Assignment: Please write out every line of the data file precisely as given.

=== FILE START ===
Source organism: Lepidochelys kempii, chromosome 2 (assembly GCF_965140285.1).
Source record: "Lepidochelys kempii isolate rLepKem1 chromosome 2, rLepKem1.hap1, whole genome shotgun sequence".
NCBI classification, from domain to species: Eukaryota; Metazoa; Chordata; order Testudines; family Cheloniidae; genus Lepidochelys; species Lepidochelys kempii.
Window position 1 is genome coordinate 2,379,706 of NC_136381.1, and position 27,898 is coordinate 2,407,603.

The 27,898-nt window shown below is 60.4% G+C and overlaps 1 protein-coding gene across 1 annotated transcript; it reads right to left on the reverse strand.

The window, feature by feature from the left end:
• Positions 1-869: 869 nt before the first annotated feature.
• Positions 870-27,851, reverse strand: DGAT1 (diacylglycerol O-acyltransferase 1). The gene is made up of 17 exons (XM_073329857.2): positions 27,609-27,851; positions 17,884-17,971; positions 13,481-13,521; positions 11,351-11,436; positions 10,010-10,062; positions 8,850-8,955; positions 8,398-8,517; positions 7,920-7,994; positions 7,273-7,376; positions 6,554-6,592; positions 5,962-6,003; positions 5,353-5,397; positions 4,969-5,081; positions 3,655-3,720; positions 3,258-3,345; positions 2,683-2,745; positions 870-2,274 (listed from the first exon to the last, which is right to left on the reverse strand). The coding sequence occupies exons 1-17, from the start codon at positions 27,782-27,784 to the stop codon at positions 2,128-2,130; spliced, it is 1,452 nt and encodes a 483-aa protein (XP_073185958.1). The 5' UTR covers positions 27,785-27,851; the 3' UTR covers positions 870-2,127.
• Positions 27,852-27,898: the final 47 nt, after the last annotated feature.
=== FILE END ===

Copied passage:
Source organism: Lepidochelys kempii, chromosome 2 (assembly GCF_965140285.1).
Source record: "Lepidochelys kempii isolate rLepKem1 chromosome 2, rLepKem1.hap1, whole genome shotgun sequence".
NCBI classification, from domain to species: Eukaryota; Metazoa; Chordata; order Testudines; family Cheloniidae; genus Lepidochelys; species Lepidochelys kempii.
Window position 1 is genome coordinate 2,379,706 of NC_136381.1, and position 27,898 is coordinate 2,407,603.

The 27,898-nt window shown below is 60.4% G+C and overlaps 1 protein-coding gene across 1 annotated transcript; it reads right to left on the reverse strand.

The window, feature by feature from the left end:
• Positions 1-869: 869 nt before the first annotated feature.
• Positions 870-27,851, reverse strand: DGAT1 (diacylglycerol O-acyltransferase 1). The gene is made up of 17 exons (XM_073329857.2): positions 27,609-27,851; positions 17,884-17,971; positions 13,481-13,521; positions 11,351-11,436; positions 10,010-10,062; positions 8,850-8,955; positions 8,398-8,517; positions 7,920-7,994; positions 7,273-7,376; positions 6,554-6,592; positions 5,962-6,003; positions 5,353-5,397; positions 4,969-5,081; positions 3,655-3,720; positions 3,258-3,345; positions 2,683-2,745; positions 870-2,274 (listed from the first exon to the last, which is right to left on the reverse strand). The coding sequence occupies exons 1-17, from the start codon at positions 27,782-27,784 to the stop codon at positions 2,128-2,130; spliced, it is 1,452 nt and encodes a 483-aa protein (XP_073185958.1). The 5' UTR covers positions 27,785-27,851; the 3' UTR covers positions 870-2,127.
• Positions 27,852-27,898: the final 47 nt, after the last annotated feature.